King Charles visits London synagogue to meet refugees who fled Nazis

King Charles meets refugees who fled Nazis as children on Kindertransport during the Second World War at London synagogue to commemorate rescue mission’s 85th anniversary

  • King Charles III visits Central United Synagogue in London’s West End today

King Charles III today visited a synagogue in London to meet Jewish refugees who escaped Nazi persecution via the British Kindertransport rescue mission.

Security is likely to have been very tight at the Central United Synagogue in the West End as the 74-year-old monarch marked the operation’s 85th anniversary.

Charles met the group from the Association of Jewish Refugees (AJR) as well as Chief Rabbi Sir Ephraim Mirvis and Lord Lieutenant for London, Sir Kenneth Olisa.

He also met the synagogue’s president Michael Goldstein, its senior rabbi Barry Lerer, AJR trustees chair Michael Karp and AJR chief executive Michael Newman.

The King unveiled a plaque to mark the visit and was introduced to refugees who escaped via the Kindertransport ahead of a commemorative Kristallnacht service.

Those in attendance were some of the earliest members of the AJR, which was formed in 1941 as a support group for Holocaust refugees and survivors in the UK.

King Charles III unveils a plaque during a visit to the Central Synagogue in central London

King Charles III meets Kindertransport refugees, from the Association of Jewish Refugees

The royal’s visit is to commemorate the 85th Anniversary of Kristallnacht

Kristallnacht took place on Novermber 9, 1938 in Germany, when Nazis burned 267 synagogues and destroyed thousands of Jewish homes and businesses (Charles meeting Kindertransport refugees)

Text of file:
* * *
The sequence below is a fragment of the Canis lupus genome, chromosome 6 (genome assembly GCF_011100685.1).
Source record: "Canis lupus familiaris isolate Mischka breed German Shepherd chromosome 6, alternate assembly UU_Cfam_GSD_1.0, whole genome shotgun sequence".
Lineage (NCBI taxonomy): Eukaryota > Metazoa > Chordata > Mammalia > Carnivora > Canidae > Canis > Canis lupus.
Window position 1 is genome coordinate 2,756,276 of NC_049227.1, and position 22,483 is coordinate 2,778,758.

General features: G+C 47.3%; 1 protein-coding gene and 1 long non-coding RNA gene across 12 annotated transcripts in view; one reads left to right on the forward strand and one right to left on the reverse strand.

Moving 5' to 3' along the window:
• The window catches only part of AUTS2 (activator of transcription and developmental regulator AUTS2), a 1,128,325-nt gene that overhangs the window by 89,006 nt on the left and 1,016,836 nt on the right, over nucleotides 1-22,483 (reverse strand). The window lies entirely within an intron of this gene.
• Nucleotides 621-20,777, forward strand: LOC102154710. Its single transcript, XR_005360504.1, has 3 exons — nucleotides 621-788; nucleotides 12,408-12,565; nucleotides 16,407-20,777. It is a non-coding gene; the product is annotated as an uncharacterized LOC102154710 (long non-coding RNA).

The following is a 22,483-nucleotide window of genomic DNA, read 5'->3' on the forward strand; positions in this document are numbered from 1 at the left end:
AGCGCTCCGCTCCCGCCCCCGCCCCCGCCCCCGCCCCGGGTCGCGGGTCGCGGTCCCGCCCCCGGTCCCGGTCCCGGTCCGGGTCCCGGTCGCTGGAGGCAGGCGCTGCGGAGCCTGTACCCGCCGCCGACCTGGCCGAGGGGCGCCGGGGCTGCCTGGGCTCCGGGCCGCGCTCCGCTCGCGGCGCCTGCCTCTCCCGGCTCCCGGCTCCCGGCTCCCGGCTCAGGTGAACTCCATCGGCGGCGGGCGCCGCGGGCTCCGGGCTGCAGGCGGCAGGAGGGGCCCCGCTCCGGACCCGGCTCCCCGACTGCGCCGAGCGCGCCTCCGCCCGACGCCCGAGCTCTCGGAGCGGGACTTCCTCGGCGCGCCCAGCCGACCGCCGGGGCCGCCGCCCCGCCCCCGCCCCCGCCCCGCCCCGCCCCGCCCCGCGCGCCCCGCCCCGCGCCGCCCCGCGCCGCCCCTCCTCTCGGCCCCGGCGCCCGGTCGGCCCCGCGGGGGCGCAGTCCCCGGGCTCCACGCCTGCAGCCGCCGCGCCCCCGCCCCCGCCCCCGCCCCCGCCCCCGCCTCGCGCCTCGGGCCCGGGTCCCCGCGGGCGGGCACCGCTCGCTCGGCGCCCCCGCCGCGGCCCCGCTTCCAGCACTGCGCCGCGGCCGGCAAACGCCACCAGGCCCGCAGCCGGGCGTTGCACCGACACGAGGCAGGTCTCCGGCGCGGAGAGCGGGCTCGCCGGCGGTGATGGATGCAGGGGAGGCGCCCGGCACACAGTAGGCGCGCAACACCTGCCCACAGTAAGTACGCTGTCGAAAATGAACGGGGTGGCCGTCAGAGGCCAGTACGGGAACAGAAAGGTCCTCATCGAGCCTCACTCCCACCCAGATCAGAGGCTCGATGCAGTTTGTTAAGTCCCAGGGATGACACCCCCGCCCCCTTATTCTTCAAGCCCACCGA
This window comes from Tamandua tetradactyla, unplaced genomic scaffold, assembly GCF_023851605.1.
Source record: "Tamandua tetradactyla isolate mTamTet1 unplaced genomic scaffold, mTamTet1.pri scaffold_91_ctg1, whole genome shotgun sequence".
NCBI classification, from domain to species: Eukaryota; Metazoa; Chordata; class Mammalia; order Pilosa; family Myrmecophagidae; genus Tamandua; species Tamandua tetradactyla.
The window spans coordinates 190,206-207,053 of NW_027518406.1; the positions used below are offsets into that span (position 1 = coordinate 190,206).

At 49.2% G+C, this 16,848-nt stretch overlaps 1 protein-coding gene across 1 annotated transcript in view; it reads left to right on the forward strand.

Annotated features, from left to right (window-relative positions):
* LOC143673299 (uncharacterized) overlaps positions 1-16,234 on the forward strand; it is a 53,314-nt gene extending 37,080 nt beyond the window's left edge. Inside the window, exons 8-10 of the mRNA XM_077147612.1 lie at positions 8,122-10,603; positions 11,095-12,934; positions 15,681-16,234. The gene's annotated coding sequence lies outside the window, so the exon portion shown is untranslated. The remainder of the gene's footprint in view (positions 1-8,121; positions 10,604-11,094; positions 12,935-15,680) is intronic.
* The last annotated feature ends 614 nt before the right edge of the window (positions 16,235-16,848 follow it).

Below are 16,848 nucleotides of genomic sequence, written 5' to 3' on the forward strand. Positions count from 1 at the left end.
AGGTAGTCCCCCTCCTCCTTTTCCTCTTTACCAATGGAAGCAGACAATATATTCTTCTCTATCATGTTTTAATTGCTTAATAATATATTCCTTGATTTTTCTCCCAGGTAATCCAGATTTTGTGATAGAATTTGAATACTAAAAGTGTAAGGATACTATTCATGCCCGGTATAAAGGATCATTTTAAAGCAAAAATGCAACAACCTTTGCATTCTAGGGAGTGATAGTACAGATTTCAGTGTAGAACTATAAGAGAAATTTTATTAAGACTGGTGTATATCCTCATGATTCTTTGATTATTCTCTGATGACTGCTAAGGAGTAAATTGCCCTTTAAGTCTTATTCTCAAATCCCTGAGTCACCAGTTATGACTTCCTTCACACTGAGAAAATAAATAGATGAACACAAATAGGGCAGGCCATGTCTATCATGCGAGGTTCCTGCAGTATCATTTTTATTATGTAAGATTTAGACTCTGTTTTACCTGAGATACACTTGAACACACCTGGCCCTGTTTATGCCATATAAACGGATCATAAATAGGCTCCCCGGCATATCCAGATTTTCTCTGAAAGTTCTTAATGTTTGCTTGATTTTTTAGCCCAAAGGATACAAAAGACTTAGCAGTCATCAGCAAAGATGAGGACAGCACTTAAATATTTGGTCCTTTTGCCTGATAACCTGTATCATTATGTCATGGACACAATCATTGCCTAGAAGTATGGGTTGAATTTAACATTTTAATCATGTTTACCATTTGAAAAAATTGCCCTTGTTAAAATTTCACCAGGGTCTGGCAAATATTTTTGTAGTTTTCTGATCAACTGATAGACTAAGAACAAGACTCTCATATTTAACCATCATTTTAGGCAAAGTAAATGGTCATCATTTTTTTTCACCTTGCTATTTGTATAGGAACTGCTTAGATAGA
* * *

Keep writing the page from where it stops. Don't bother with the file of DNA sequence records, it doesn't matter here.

The Kindertransport scheme saved the lives of more than 10,000 Jewish children from the Nazi regime

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Charles’s visit comes as many Jews are again living in fear in Britain amid pro-Palestinian protests. 

Kindertransport was set up by the UK in 1938 following Kristallnacht, with the aim of allowing up to 10,000 children from Nazi-occupied Europe to come to the UK.

The Central British Fund, now called World Jewish Relief, was involved in bringing and caring for the unaccompanied mainly Jewish children.

As The Prince of Wales, The King attended a reception to mark the 80th anniversary of the Kindertransport in 2018. He also attended the 75th anniversary in 2013.

In 2014, Charles attended a performance of the Last Train to Tomorrow composed by Carl Davis in honour of the Kindertransport, which was performed at a concert at the Roundhouse in Camden, organised by AJR.

Kristallnacht – the Night of Broken Glass – saw Nazis terrorise Jews throughout Germany and Austria.

On November 9 and 10 in 1938, the Nazis killed at least 91 people and vandalised 7,500 Jewish businesses. 

King Charles III today visited a synagogue in London to meet Jewish refugees who escaped Nazi persecution via the British Kindertransport rescue mission

They also burned more than 1,400 synagogues, according to Israel’s Yad Vashem Holocaust memorial.

Up to 30,000 Jewish men were arrested, many of them taken to concentration camps such as Dachau or Buchenwald. 

Hundreds more killed themselves or died as a result of severe mistreatment in the camps years before official mass deportations began.

Kristallnacht was a turning point in the escalating persecution of Jews that eventually led to the murder of six million European Jews by the Nazis and their supporters during the Holocaust.

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